1. What means this glory round our feet,
The Magi mused, more bright than morn!
And voices chanted clear and sweet,
Today the Prince of Peace is born!
What means this star, the shepherds said,
That brightens through the rocky glen?
And angels answering overhead,
Sang Peace on earth, good will to men!
2. ’Tis now two thousand years, and more,
[originally ’Tis eighteen hundred years, and more]
Since those sweet oracles were dumb;
We wait for Him, like them of yore;
Alas! He seems so slow to come!
But it was said, in words of gold,
No time nor sorrow e’er shall dim,
That little children might be bold,
In perfect trust to come to Him.
3. All round about our feet shall shine
A light like that the wise men saw,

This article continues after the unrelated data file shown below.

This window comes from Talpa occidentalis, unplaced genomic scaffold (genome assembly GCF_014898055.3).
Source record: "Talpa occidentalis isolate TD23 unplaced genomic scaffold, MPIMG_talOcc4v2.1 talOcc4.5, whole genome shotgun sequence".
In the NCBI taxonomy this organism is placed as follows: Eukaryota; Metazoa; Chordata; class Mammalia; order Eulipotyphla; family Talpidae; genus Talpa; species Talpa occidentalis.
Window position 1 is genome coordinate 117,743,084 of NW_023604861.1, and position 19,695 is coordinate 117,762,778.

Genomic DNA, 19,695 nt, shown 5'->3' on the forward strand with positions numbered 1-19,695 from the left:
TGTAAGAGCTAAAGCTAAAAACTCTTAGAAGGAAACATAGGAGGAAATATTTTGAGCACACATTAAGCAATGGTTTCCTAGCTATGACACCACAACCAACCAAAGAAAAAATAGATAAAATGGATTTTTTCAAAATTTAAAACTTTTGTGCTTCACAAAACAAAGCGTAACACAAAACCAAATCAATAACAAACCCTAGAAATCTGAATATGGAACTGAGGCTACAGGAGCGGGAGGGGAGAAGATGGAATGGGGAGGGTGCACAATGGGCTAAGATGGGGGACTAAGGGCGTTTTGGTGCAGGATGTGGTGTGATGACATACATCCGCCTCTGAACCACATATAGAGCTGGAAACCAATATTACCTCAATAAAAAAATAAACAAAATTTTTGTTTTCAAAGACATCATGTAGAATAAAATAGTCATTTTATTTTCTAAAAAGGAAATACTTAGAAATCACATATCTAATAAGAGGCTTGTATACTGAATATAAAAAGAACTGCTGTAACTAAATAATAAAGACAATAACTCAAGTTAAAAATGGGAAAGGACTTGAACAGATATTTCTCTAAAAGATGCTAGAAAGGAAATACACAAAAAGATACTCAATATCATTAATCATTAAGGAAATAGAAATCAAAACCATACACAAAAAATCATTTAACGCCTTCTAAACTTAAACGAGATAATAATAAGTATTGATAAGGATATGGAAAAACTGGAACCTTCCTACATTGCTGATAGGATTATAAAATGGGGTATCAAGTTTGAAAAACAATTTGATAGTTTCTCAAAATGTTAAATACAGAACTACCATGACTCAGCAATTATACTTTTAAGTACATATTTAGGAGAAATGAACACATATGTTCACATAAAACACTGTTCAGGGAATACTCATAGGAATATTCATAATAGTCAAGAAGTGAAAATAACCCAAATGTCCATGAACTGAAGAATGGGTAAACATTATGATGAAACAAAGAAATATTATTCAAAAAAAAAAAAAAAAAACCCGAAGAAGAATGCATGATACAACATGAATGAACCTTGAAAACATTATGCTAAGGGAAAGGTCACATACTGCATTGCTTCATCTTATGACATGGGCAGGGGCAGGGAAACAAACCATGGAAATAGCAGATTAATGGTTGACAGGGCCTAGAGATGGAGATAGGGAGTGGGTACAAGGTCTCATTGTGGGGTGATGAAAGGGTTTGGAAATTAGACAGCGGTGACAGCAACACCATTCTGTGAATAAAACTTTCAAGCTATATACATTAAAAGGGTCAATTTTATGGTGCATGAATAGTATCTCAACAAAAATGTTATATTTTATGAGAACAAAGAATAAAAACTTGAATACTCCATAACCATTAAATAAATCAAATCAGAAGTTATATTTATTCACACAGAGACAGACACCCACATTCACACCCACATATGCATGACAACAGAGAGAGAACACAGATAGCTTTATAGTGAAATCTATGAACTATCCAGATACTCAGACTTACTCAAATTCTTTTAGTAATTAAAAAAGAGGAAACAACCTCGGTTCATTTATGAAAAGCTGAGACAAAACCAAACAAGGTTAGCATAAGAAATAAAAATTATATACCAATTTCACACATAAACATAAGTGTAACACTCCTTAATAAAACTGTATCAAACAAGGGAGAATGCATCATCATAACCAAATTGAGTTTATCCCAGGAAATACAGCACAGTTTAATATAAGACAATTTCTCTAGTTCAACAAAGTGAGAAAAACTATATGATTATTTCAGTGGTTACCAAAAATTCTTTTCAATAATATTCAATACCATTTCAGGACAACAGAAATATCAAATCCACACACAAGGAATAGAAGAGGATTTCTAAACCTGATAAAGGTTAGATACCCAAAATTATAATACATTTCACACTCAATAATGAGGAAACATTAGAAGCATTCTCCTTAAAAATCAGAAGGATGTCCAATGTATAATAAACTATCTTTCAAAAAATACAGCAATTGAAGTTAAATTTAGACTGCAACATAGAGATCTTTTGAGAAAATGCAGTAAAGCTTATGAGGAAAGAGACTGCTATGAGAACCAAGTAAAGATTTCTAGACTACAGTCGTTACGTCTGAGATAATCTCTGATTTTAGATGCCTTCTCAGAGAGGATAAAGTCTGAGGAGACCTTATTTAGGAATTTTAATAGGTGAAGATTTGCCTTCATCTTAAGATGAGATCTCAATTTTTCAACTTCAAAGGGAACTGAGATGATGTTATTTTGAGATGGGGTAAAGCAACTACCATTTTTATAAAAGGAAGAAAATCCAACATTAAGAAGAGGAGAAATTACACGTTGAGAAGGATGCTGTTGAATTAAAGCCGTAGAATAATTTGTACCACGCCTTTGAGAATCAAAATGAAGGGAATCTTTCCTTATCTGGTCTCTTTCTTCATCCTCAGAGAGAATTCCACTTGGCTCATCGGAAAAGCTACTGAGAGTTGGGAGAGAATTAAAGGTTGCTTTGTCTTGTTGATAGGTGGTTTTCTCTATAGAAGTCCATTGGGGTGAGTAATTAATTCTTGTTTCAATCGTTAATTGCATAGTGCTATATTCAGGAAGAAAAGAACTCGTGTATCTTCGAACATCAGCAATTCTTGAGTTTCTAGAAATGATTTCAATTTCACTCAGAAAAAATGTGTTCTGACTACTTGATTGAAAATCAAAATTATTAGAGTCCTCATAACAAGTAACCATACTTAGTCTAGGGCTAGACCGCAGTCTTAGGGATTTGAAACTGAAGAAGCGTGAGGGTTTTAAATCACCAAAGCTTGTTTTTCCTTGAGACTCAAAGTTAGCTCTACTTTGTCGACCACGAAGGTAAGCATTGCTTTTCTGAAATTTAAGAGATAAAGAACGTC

If we our loving wills incline
To that sweet life which is the law.
So shall we learn to understand
The simple faith of shepherds then,
And kindly clasping hand in hand,
Sing Peace on earth, good will to men!
Lowell, James Russell, LL.D., was born at Cambridge, Massachusetts, February 22, 1819; graduated at Harvard College, 1838, and was called to the Bar in 1840. Professor of Modern Languages and Literature (succeeding the Poet Longfellow) in Harvard, 1855; American Minister to Spain, also to England in 1881. He was editor of the Atlantic Monthly, from 1857 to 1862; and of the North American Review from 1863 to 1872. Professor Lowell is the most intellectual of American poets, and first of her art critics and humorists. He has written much admirable moral and sacred poetry, but no hymns. One piece, “Men, whose boast it is that ye" (Against Slavery), is part of an Anti-Slavery poem, and in its present form is found in Hymns of the Spirit, 18… Go to person page >